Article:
Implementing and optimizing our Level Generator in Unity


Back in May, we talked about the algorithm we’re using to generate the overworld for Fireside. Today we’re back to talk about that some more! When we left off, we were able to generate a set of points on a texture using a perlin noise filtering approach. While this is nice it has two important problems:

  1. It’s not very fast
  2. We haven’t actually spawned any assets in Unity

So let’s get to work and fix those problems! If you’ve been following our weekly developer streams you’ve probably seen most of what’s in this article already. 

Today we will be:

  1. Building a framework in Unity which lets us use the texture generation algorithm
  2. Using the generated textures to spawn some assets in the game world
  3. Parallelizing texture generation using C# System.Threading.Tasks to speed up the process


Integrating Map Generation into Unity

We’re going to be building on Unity’s Scriptable Objects to create a modular environment for our map generation needs. This way, we give our game designers the freedom to customize the inputs for the algorithm without having to touch code. If you haven’t heard of ScriptableObjects yet, I suggest Unity’s own learning resource as a starting point.

First, we will need a bunch of different data containers. Our pipeline is quite complex and putting all necessary parameters into one object will cause this object to get bloated. So we’re going to use one data package per level of the algorithm.


So a map is made up of one or more slices, which are made up of one or more chunks that are made up of one or more textures. Note: Most algorithms skip the slices, but I included this step for some concrete game design & path generation reasons I’m not going to get into in this article. It would be no problem to ignore the slices and still have the approach I’m describing here. Using the very handy ExtendedScriptableObjectDrawer by Tom Kail we can expand the settings for some easy editing. 


Here you can see what type of data we’re packaging at what level. Basically each texture we generate will distribute one asset on the map. So in order to get a diverse distribution of assets, we need to layer several textures. Splitting the map into chunks and slices allows us to change the generated assets according to the distance from the origin.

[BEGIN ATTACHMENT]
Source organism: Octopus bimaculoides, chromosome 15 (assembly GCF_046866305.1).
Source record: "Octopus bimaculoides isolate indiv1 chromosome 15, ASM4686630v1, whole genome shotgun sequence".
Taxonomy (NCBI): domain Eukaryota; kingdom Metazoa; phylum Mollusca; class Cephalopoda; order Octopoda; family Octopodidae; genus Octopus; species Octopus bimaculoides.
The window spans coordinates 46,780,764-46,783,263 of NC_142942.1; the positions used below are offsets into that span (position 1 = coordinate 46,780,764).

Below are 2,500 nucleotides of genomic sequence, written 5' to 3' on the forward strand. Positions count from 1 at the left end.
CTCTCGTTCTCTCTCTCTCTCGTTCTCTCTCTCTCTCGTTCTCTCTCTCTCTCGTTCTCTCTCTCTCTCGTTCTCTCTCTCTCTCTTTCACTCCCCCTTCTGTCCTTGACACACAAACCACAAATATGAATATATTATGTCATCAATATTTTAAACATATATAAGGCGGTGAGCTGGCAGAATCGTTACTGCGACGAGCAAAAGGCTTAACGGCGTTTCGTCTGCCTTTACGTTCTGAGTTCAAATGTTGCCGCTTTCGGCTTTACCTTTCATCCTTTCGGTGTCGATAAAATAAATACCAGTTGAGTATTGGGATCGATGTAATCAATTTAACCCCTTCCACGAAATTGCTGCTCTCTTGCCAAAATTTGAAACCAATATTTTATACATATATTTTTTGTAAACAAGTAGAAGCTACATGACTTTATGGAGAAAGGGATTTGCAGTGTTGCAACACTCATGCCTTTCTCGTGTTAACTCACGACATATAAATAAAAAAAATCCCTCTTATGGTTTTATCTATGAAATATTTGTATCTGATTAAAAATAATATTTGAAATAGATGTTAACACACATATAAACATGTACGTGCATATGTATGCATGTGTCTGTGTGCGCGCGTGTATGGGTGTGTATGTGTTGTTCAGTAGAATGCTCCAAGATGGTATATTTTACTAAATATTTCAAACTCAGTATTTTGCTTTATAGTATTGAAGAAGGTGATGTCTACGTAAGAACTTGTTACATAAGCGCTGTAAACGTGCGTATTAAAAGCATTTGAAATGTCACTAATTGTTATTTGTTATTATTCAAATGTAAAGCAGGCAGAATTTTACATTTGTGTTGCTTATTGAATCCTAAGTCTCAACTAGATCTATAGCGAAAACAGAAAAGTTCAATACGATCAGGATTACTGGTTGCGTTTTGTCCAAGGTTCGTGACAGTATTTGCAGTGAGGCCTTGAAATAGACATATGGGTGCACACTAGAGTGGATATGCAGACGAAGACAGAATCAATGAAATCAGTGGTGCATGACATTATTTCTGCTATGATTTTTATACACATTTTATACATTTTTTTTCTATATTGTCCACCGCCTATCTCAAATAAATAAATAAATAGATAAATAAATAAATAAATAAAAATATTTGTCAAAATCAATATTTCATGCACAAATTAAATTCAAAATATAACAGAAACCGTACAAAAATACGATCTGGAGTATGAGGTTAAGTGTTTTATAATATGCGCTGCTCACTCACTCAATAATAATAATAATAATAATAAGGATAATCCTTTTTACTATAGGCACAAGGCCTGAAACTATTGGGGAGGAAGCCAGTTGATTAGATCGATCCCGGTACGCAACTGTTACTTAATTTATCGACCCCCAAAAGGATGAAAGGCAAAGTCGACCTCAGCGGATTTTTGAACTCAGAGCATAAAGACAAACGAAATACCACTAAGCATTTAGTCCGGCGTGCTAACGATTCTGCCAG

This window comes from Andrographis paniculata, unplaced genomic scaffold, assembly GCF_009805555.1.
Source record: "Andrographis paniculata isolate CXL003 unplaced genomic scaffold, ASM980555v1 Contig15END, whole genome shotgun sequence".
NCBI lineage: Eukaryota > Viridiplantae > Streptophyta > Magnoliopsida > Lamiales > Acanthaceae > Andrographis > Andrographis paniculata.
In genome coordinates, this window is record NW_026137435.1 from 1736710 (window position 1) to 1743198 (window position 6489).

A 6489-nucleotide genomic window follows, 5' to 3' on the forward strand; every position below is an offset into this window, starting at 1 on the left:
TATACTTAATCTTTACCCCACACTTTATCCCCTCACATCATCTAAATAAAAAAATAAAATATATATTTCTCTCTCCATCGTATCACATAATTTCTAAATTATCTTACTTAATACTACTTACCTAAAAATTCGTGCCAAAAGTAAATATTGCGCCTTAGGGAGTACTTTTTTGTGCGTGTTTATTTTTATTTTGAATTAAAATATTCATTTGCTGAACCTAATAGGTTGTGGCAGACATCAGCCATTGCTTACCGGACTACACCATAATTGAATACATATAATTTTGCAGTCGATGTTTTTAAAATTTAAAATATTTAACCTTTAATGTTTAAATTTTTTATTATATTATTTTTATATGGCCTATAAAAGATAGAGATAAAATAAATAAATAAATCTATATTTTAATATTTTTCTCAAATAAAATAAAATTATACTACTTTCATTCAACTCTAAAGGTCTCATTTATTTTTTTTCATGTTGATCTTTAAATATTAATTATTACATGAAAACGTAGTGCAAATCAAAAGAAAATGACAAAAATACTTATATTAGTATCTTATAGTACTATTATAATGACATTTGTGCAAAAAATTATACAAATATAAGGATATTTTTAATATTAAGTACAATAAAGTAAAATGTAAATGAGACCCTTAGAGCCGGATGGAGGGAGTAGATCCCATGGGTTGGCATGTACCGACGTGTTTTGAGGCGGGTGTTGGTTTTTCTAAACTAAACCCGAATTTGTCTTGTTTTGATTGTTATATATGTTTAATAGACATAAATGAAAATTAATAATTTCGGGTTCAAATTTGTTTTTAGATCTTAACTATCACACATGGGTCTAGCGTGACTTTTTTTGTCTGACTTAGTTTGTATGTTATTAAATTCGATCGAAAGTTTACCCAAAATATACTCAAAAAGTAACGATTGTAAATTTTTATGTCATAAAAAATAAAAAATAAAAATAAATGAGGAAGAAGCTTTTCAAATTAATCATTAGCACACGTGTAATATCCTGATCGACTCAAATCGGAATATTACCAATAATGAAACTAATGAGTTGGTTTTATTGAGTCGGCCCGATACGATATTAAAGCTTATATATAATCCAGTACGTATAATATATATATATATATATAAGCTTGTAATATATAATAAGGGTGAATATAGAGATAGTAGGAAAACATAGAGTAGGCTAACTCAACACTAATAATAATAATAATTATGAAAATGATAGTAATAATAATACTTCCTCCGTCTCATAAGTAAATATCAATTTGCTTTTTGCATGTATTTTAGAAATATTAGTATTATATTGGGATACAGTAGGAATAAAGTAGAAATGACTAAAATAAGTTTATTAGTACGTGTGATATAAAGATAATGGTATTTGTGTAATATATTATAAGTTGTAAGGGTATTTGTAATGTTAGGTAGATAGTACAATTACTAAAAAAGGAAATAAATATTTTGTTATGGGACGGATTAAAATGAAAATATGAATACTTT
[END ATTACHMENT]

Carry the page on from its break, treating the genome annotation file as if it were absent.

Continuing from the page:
Level

Type of data

Map

  • The pipeline used for texture generation
  • The scale which maps texture space to world space
  • Settings for roads
  • Seed
  • Which slice should be used at which distance from the origin

Slice

  • Which chunk is used depending on the distance from the center of the slice

Chunk

  • Map from textures to an asset which should get placed on the points generated from the texture
  • Texture settings for each texture
  • Texture settings for the path

Texture

  • All settings described in the first part of our developer log on procedural map generation.

Each data level has an associated C# class which uses a factory pattern which we use to run the logic for each step. If the only thing we wanted to do was distributing some assets, the generation steps would be very straight forward. However, we also need to create paths that the player will travel on. This makes the architecture slightly more complex since we need to connect the chunks and slices after generating the points. 

Map Generator
Slice Generator
Chunk Generator


Disregarding path generation for the moment (this could be part 3 of the developer log; leave a comment if you’re interested!) the only logic we need is how to convert the points we generated on our texture to world space. We do this while considering the scale parameter from our map settings which gives us some nice control over how dense we want to place our assets.

scale = 25
scale = 50
scale = 75
internal static Vector3 TexturePointToWorldPoint(
            Vector2Int texturePoint,
            float scale,
            Plane plane,
            Vector3 origin,
            ProceduralTextureGenerationSettings settings)
        {
            float tx = (float)texturePoint.x / (float)settings.width;
            float ty = (float)texturePoint.y / (float)settings.height;
            Vector3 right = GetRight(plane) * scale * tx;
            Vector3 up = GetUp(plane) * scale * ty;
            return origin + right + up;
            
        }

Since we saved each point in world space with the associated prefab, placing the assets is as simple as calling Instantiate for the prefab referenced in the respective layer of the chunk settings. The only thing we need to consider is that our algorithm doesn’t guarantee that assets won’t overlap. For now, our solution will be to give each prefab a collider and destroy all assets we overlap when a prefab is instantiated. As mentioned in our previous developer log, we need to call Physics2D.SyncTransforms() and yield return new WaitForFixedUpdate() for our collision checks work correctly.